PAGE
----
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Taming Self-Expectations

  • Try humor: Exaggerate your expectation to the point of absurdity. Make a caricature of yourself. Imagine how you would look or what you would say if you were a character in a cartoon, sitcom, comic strip.
  • Try compassion: See your self-expectation from the perspective of a very trusted and loving friend, teacher or family member. What does this compassionate person say to you? Try saying it to yourself.
      Or try seeing your expectation as if it was someone else's – someone you care about. What would you say to that person? Try saying it to yourself.
      Or have a compassionate conversation with the part of you that is holding on so tightly. Lovingly acknowledge it for trying so hard to...be more this, less that, etc.
  • Try expanding time: Ask yourself, "Will this matter 10 years from now?"
  • Try expanding space: Look, even briefly, at a star-filled night sky, or the vastness of an ocean or prairie or clear blue sky. See if your expectation loosens.
  • Try breathing: Feel where and how you are holding this expectation in your body. Imagine breathing into it, around it. Let your breath make space around the tightness, helping it to soften. Or just take three slow, deep breaths.
  • Try coming up with a reminder phrase that you can say to yourself: You might tell yourself, for example, "Don't sweat the small stuff – and it's all small stuff." Or you might say, "Que sera sera; whatever will be will be." If you can sing your phrase, all the better! Or, if you prefer more Buddhist phrasing, try these: "Things are as they are," or "This is what is."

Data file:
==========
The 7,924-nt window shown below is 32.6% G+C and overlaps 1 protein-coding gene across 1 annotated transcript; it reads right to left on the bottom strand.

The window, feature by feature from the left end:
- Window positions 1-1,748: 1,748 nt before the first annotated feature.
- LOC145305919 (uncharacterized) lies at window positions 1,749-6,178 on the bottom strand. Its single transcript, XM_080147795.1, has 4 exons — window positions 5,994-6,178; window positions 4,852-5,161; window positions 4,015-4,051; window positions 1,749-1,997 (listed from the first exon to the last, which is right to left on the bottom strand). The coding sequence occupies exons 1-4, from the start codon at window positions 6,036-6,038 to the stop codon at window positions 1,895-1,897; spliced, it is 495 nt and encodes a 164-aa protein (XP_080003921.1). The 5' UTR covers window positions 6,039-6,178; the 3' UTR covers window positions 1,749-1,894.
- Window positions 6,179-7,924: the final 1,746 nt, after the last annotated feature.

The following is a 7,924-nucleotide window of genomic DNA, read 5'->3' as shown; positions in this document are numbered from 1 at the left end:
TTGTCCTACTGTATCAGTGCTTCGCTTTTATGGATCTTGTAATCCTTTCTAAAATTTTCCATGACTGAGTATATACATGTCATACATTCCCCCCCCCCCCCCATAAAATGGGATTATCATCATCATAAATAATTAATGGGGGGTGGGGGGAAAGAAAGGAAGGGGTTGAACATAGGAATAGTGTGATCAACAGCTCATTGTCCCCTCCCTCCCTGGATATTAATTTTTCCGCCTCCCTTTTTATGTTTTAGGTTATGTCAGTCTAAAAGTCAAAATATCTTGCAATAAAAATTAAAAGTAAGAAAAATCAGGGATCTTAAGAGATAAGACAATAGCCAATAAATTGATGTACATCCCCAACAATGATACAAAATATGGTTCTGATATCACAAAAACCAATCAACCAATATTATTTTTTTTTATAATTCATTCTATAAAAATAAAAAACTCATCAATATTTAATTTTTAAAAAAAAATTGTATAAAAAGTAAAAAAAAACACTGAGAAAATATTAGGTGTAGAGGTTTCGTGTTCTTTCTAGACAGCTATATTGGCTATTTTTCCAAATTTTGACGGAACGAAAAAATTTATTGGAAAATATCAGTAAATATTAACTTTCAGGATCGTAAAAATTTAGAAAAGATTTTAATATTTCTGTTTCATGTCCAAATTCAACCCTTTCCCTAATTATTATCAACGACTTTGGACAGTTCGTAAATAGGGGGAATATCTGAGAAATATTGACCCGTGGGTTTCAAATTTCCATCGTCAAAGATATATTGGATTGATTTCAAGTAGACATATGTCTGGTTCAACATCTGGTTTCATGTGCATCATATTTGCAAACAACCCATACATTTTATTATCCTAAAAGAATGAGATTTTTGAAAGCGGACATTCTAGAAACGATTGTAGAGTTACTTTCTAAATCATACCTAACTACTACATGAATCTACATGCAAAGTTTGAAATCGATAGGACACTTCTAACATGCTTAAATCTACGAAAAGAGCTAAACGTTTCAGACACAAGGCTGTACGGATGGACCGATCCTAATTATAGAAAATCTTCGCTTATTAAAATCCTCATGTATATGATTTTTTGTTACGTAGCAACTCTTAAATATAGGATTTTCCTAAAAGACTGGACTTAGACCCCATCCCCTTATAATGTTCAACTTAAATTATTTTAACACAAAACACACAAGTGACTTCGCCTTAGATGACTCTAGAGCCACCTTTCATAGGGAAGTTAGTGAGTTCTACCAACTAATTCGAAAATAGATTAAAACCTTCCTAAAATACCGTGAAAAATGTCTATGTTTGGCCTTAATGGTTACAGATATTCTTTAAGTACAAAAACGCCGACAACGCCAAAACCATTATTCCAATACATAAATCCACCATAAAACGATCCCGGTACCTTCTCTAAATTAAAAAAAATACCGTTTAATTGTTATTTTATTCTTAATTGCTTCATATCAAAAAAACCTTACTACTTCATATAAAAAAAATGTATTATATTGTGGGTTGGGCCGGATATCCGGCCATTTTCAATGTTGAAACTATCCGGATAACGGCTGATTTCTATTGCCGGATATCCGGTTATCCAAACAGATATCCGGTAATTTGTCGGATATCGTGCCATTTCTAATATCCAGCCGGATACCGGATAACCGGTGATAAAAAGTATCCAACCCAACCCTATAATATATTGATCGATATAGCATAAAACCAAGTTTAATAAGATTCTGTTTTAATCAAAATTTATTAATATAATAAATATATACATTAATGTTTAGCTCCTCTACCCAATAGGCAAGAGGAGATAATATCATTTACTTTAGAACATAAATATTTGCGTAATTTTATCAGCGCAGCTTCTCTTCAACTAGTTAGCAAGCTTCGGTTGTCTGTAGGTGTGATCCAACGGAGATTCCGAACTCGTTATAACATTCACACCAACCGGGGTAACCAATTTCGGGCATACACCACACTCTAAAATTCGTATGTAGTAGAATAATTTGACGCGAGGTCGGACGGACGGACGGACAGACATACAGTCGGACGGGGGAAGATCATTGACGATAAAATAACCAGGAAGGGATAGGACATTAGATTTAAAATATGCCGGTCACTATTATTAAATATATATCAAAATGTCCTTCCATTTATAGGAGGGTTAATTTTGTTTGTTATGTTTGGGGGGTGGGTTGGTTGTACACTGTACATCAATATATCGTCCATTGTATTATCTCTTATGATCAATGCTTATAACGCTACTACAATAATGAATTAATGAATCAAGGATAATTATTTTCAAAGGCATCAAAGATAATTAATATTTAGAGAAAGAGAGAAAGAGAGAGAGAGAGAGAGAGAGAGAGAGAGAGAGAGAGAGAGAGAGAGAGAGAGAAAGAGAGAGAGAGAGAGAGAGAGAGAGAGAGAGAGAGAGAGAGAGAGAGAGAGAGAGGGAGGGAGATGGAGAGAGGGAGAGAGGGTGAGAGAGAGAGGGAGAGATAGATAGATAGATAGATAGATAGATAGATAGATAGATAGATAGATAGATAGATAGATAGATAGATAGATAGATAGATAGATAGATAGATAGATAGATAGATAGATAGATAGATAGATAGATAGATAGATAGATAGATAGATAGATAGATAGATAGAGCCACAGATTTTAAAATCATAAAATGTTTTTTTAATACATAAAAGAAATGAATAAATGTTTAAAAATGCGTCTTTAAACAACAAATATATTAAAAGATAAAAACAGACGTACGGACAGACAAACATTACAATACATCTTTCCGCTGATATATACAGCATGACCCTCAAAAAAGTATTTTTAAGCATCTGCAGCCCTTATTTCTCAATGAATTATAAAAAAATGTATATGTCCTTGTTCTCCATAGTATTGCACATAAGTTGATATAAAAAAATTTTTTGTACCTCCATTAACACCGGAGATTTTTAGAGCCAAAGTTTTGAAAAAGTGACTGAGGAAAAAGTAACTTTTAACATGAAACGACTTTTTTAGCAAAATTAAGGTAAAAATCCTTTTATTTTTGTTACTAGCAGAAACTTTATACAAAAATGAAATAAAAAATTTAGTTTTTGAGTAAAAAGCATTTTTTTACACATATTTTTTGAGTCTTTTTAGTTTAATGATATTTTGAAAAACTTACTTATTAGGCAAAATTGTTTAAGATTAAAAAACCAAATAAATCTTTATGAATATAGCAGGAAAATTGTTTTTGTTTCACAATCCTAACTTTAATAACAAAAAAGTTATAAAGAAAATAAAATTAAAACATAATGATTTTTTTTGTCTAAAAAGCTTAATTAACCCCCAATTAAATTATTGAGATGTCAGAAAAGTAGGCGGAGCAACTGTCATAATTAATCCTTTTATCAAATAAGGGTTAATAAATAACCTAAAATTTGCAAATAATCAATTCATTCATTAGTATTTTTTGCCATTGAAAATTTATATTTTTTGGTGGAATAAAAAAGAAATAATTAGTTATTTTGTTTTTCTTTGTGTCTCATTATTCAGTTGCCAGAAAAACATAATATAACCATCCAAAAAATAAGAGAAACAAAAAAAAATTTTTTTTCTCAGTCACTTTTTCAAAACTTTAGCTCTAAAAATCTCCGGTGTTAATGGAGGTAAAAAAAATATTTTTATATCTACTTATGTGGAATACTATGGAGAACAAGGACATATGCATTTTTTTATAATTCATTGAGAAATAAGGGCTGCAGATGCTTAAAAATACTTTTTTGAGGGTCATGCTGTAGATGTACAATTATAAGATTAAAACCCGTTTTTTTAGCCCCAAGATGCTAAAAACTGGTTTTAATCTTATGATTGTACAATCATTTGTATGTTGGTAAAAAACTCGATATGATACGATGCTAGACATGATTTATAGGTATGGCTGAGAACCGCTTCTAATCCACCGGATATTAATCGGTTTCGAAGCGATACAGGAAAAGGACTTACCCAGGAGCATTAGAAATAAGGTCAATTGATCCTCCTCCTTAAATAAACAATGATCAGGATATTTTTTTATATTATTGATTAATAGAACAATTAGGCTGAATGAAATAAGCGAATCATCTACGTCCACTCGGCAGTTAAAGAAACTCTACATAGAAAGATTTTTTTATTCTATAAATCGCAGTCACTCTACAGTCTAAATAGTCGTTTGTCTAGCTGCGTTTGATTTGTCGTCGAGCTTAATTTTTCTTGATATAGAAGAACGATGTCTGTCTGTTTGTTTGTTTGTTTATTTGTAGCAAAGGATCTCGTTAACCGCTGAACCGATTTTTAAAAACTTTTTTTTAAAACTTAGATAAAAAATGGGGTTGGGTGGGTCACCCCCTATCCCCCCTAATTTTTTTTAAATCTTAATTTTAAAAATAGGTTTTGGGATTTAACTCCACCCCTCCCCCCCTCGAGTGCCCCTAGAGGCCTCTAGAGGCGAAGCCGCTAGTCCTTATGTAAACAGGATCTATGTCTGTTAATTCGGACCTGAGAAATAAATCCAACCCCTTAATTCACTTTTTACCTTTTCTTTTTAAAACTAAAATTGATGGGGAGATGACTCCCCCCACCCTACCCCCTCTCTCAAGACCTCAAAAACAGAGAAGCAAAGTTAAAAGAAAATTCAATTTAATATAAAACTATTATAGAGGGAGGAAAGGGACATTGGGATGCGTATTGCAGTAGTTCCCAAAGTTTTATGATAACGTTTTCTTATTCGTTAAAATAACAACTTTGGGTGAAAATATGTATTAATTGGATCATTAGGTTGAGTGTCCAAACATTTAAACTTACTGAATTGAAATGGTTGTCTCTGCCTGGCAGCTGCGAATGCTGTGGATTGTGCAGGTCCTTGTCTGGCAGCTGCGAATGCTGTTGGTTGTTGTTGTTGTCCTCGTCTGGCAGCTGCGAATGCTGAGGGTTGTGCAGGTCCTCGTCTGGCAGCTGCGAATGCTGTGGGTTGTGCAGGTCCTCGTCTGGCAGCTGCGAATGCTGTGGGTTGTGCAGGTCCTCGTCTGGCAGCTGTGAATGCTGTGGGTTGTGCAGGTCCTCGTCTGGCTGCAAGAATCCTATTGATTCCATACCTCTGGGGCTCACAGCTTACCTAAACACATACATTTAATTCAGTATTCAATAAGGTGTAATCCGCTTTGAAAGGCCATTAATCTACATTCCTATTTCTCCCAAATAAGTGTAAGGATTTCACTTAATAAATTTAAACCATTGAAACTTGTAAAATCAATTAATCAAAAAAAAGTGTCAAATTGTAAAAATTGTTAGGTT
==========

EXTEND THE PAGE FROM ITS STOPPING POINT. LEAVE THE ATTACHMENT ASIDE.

• Try telling yourself, "I'll still be a good person": "...even if I don't get the oven cleaned before the in-laws arrive," or "even if I go to bed and read instead of cleaning up the kitchen." Have a friend remind you that you're still a good person "even if _____________ (fill in the blank)," when you forget it or doubt it.
  • Try asking yourself, "Who says?": With a little introspection, you might trace your self-expectation to someone else (Mom? Dad? The religious or other belief system you grew up with?), or simply to one of your own internal voices. Even if you can't identify the source of your expectation, asking the question provides a pause and the possibility of choice about how and whether to meet that expectation.


Excerpted from Finding the Deep River Within: A Woman's Guide to Recovering Balance and Meaning in Everyday Life. Copyright� 2006 by Abby Seixas. All rights reserved including the right of reproduction in whole or in part in any form. Used by arrangement with Jossey-Bass, a Wiley Imprint. For more information, see http://www.deepriverwithin.com.

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